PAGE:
- Views: 42 Presque Isle - Erie Shipyard
In response to Great Britain's successful advances, President James Madison ordered the construction of a U.S. naval fleet to regain control of the strategically located Lake Erie.
Daniel Dobbins, a Great Lakes ship master living in Erie, was assigned by the Navy to begin building until more experienced engineers arrived. Commander of the U.S. Navy on the Great Lakes, Commodore Isaac Chauncey, soon assigned Master Commandant Oliver Hazard Perry to take charge of the operation in the Spring of 1813.
Construction of Perry's fleet was mostly conducted by hand in Erie, a remote hamlet of five hundred inhabitants. Sawmills were non-existent in the area, which meant long and tedious efforts of hand-cutting lumber. Much of Perry's experienced trade help, including boat builders, shipwrights, and laborers were mostly brought in from Pittsburgh and Philadelphia, Pennsylvania. Iron, sail canvas, rigging and cannon shot also had to be imported from regions of Pennsylvania.
In February 1813, Commander Chauncey hired Noah Brown, a New York shipbuilder, to complete the work. Brown also designed two of four schooners and two brigs, Lawrence and Niagara.
- Views: 37 Lake Erie Islands
Prior to the War of 1812, the Lake Erie Island region had been occupied by Ottawa and Huron (Wyandot) Indian tribes at different times throughout the years. The Ottawa and Huron were eventually moved out by European settlers. The War of 1812 ended the last Indian threat to the European settlement of Ohio. One decisive naval battle of that war was fought in Put-In-Bay, off the shores of South Bass Island. Oliver Hazard Perry with an inferior fleet defeated the British making famous his saying, “We have met the enemy and they are ours.” The victory gave the Americans control of Lake Erie and led to the ultimate defeat of the British in the War of 1812.
- Views: 71 Frenchtown - River Raisin
During the winter of 1813 as part of the War of 1812, the Battle of Frenchtown occurred near the river between British and Native American troops under the command of British General Henry Proctor and Native American chiefs Roundhead, Walks in Water, and Split Log, and a division of Kentucky infantry and militia under command of General James Winchester. Cut off and surrounded and facing total slaughter, Winchester surrendered with British assurances of safety of the prisoners, but the next day many were killed by the Native Americans without British intervention.
The needless slaughter of the American wounded became known as the River Raisin Massacre, which became a rallying cry "Remember the Raisin!" particularly for Kentuckians, and American troops returned in the spring to drive the British from Michigan forever.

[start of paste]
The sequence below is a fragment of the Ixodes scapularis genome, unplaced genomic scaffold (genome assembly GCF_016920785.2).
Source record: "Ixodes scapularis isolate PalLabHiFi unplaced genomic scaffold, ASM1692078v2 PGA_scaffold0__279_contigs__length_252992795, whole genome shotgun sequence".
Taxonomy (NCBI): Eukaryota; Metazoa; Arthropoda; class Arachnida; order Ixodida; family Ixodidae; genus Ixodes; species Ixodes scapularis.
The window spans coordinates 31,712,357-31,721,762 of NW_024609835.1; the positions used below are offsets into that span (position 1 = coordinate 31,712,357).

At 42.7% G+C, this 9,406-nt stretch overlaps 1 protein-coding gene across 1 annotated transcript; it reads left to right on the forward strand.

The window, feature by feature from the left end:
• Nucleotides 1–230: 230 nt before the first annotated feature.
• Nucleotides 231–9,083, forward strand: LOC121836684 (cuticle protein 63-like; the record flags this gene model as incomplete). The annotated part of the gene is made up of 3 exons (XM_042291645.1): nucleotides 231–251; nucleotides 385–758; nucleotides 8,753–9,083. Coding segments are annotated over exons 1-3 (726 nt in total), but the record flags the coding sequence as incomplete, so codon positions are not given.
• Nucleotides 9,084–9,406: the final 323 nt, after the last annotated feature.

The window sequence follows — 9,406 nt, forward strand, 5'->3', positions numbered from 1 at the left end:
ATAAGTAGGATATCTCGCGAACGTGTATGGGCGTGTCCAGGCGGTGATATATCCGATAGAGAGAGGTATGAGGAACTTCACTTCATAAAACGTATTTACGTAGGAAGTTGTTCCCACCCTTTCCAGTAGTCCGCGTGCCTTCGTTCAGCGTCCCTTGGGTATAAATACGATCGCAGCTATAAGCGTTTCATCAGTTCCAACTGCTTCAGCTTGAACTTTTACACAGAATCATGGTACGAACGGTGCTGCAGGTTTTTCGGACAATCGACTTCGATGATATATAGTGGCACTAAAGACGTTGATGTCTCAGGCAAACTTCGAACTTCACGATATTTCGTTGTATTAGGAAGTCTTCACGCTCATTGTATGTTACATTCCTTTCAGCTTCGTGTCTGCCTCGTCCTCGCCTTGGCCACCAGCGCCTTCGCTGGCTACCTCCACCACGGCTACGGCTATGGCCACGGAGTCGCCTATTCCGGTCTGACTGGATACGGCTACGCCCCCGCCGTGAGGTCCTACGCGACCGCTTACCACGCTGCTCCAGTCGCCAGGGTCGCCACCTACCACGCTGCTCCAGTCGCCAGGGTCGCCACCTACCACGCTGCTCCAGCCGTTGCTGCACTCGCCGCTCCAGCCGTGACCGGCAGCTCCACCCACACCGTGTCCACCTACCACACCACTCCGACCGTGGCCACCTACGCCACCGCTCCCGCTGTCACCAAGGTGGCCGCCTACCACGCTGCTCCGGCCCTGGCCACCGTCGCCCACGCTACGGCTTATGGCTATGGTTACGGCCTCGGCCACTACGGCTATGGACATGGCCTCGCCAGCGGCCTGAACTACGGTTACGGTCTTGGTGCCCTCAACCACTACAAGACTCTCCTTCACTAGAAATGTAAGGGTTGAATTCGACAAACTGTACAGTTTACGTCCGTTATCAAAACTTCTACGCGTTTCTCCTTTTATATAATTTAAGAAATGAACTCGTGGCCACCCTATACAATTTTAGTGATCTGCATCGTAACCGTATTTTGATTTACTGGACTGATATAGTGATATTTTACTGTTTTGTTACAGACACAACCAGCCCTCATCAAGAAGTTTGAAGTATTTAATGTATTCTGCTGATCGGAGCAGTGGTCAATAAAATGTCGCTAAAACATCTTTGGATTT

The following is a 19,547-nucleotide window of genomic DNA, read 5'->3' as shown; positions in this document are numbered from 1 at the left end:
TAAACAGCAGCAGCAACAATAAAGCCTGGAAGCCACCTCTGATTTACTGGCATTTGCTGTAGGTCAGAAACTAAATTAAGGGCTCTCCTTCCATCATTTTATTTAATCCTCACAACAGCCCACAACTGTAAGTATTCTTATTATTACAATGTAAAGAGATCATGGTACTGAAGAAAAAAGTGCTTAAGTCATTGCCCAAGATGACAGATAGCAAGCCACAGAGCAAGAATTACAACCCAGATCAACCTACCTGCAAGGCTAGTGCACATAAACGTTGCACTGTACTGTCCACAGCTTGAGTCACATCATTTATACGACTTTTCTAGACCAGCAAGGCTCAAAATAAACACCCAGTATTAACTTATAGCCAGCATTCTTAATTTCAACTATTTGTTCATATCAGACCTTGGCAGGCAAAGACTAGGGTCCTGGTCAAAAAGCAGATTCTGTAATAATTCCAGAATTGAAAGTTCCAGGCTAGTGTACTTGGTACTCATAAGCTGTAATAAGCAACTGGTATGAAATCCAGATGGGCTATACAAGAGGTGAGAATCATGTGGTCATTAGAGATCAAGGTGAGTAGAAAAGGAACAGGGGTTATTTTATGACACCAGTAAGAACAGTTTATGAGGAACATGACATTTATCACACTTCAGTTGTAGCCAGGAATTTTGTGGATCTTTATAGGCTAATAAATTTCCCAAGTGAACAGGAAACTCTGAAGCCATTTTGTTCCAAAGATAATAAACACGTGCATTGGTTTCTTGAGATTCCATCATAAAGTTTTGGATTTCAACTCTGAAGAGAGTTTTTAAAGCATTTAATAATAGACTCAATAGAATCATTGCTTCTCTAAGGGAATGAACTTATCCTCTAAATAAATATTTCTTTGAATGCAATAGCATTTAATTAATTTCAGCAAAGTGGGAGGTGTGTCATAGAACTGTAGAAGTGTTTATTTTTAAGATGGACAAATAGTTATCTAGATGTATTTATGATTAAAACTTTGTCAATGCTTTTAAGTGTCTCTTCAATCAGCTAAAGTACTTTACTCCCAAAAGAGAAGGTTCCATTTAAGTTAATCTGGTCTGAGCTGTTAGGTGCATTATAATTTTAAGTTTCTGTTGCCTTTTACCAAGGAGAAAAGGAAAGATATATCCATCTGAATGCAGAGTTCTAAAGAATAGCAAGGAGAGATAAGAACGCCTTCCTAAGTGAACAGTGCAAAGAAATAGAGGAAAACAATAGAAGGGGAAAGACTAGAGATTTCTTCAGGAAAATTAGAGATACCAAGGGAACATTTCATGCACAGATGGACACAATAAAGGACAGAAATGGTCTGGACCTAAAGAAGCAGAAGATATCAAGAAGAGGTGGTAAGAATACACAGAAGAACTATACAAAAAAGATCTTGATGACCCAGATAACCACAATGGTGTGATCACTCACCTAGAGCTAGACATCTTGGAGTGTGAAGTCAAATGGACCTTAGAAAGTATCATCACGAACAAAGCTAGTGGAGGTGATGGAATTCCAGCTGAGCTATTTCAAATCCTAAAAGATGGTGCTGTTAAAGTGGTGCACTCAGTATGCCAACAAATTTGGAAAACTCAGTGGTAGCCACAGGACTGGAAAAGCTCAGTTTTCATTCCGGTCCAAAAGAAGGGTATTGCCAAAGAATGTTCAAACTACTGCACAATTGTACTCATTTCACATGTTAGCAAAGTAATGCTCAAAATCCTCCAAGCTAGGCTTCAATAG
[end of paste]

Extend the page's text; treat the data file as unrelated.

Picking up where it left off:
- Views: 40 Tippecanoe - Prophet’s Town
As tensions and violence increased, Governor Harrison marched with an army of about 1,000 men to disperse the confederacy's headquarters at Prophetstown, near the confluence of the Tippecanoe and Wabash Rivers.
Tecumseh, not yet ready to oppose the United States by force, was away recruiting allies when Harrison's army arrived. Tenskwatawa, a spiritual leader and Tecumseh’s brother, but not a military man, was in charge. Harrison camped near Prophetstown on November 6 and arranged to meet with Tenskwatawa the following day. Early the next morning, warriors from Prophetstown attacked Harrison's army. Although the outnumbered attackers took Harrison's army by surprise, Harrison and his men stood their ground for more than two hours. The Natives were ultimately repulsed when their ammunition ran low. After the battle, the Natives abandoned Prophetstown. Harrison's men burned the town and returned home.
- Views: 36 Vincennes - Grouseland
Vincennes, Indiana, is located on the Wabash River in the southwestern part of the state. Founded in 1732, Vincennes is the oldest continually inhabited European settlement in Indiana and one of the oldest settlements west of the Appalachians. Vincennes served as capital of the Indiana Territory from 1800 until 1813.
Grouseland is a large, two-story red brick home built for William Henry Harrison in Vincennes, Indiana, during his term as Governor of the Indiana Territory. The mansion was completed in 1804.
During Harrison's governorship of the Indiana Territory, Grouseland was the focal point of the social and official life of the territory. As the capital of the Northwest Territory, more territory was governed from Vincennes than any city outside Washington, D.C. Grouseland was home to Harrison until 1812. It remained in the Harrison family until the late 1840s.
The mansion includes the council chamber where Harrison met with representatives from various American Indian tribes. In 1805, Harrison negotiated the Treaty of Grouseland with a number of important Indian leaders. Harrison had two confrontations with the Shawnee leader Tecumseh at Grouseland in 1810 and 1811. Harrison's thirteen treaties with Native American leaders resulted in millions of acres of land being acquired by the United States.